The story of Gaza

By Zohra Sooliman, Director: Gift of the Givers Careline Counselling Service

Gaza, a coastal city, was subjected to 23 days of constant bombardment from air, land and sea. The people have endured the impact of a seige for just under two years, depriving them of the most basic needs. The Israeli army deliberately targeted innocent civilians. Not only have they suffered the trauma of losing many members of their family and friends, but this is compounded by the partial or total destruction of their homes. The gruesome injuries, tragic deaths and catastrophic damage only begin to tell the story.
The Gift of the Givers mission to Gaza left with a 40 member delegation consisting of doctors, trauma specialists and journalists. After some obstruction at the notorious Rafah border, namely on the Egypt side, we finally entered Gaza.

Once in Gaza, the team members were eager to get straight to work so as to maximise the limited time inside. The SA doctors mainly worked at the Al Shifa hospital that services the majority of the Gazan population. The health system which was already crumbling before the war was overburdened and under resourced. The doctors in Gaza appreciated the high level of expertise the SA doctors offered, not only to the patients but also to the medical staff in terms of transferring the latest skills.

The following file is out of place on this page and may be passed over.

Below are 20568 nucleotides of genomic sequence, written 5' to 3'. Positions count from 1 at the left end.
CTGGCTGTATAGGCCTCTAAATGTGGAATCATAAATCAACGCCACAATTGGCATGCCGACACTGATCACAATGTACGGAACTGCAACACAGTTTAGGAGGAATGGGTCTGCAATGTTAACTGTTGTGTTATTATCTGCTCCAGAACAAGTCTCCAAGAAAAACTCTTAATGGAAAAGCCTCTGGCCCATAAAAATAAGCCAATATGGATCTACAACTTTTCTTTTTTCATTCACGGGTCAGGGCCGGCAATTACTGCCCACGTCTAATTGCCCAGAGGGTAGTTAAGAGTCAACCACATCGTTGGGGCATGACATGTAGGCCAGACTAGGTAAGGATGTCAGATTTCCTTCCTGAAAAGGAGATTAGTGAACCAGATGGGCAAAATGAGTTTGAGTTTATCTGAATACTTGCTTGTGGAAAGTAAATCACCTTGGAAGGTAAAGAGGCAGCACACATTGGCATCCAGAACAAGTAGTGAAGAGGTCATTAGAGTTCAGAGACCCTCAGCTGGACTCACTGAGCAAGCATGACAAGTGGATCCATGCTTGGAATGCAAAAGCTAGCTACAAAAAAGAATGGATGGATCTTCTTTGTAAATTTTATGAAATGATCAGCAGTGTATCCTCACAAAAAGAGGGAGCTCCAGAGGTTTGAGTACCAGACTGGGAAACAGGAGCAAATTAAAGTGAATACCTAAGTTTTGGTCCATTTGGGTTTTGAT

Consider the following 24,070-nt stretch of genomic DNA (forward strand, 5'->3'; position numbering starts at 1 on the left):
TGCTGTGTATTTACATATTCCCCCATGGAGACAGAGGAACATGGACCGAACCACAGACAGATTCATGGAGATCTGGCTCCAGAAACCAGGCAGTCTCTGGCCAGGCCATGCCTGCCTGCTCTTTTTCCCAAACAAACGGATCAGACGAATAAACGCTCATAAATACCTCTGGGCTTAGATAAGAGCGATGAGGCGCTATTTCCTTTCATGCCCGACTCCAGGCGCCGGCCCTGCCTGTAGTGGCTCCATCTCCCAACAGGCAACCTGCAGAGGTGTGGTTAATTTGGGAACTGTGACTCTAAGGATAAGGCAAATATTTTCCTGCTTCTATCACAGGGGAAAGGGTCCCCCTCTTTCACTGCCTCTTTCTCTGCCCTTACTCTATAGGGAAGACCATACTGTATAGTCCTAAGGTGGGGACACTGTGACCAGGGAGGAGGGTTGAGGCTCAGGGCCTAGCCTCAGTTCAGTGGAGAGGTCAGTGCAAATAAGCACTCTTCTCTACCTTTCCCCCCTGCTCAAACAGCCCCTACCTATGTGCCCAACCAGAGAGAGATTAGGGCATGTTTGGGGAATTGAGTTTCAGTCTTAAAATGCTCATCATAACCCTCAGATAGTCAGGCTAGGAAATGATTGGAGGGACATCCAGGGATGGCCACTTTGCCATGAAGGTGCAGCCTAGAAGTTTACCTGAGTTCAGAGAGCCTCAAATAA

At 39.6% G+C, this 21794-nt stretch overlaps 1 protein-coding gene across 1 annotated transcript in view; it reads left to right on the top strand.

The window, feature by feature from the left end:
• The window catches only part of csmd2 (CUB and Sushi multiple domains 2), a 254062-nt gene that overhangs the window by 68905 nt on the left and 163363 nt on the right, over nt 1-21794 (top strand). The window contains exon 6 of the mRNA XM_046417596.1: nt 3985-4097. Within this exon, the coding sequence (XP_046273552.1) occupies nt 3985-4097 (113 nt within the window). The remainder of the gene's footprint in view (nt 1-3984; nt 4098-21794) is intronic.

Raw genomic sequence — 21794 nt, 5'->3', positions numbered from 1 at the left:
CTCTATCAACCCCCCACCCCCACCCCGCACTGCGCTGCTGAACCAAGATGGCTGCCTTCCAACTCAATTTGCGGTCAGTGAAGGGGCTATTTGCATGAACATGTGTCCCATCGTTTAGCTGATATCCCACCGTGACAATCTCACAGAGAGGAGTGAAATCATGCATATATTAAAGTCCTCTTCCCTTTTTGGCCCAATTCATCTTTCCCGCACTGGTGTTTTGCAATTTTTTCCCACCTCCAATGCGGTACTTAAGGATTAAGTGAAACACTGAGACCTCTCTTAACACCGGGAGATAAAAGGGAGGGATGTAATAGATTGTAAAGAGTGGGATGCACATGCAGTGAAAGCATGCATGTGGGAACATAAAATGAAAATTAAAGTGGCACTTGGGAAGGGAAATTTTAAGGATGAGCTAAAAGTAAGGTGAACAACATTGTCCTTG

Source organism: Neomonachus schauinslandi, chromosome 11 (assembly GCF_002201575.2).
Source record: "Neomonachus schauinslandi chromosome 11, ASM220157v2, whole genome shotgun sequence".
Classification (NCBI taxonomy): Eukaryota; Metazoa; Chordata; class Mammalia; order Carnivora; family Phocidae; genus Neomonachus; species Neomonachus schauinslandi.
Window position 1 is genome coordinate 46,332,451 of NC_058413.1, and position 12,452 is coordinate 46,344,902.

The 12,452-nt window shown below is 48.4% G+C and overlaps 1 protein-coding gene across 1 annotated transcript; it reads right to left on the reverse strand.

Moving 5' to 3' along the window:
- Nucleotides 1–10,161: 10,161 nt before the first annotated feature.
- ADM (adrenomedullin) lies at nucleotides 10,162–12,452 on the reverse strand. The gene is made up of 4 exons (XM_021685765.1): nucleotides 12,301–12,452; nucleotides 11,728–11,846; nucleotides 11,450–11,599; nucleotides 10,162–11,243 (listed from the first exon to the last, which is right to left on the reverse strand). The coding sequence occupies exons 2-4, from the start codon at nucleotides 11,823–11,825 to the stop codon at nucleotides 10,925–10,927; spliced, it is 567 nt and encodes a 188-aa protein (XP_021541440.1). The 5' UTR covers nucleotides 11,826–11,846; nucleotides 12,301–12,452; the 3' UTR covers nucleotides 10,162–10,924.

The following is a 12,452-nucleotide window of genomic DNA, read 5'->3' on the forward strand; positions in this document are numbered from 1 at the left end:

The journalists worked tirelessly covering the length and breadth of the Gaza Strip, capturing as many stories possible.

The goods that were transported on a Jumbo Jet, consisted of 84 tons of medical equipment, medical supplies, water, mattresses, wheelchairs, ready food supplements, etc and were stored in several warehouses after being cleared at the Rafah Border. To date, everything has been successfully distributed. An ambulance was also part of the donation and the SABC correspondent in the West Bank has reported that it was seen commuting patients. The trauma team worked very hard to access as many people in the short space of time to offer them the coping skills needed to live under such volatile conditions.

They worked mainly in schools, orphanages, children from refugee camps and organisations that were involved with children. Due to language being a barrier, a non-verbal technique was used. Through art and illustration, children unlocked their agonising pain of loss, separation, fear, uncertainty and the dismal state of their country. The efforts of the trauma team was realised when these illustrations changed from dark, dismal hopelessness to bright colourful pictures depicting hope, future and stability.

The SA team went to offer predominantly medical and emergency assistance. But every member will vouch by saying that we returned having learnt such a wealth of human values and teachings from the people of Gaza. We witnessed their pain and suffering but more poignant was their ability to bounce back with such tenacity. Their quiet dignity was deafening to us after having suffered loss upon loss and bearing not an iota of grudge. Their only desire is to taste freedom. Every team member's life has forever been changed.

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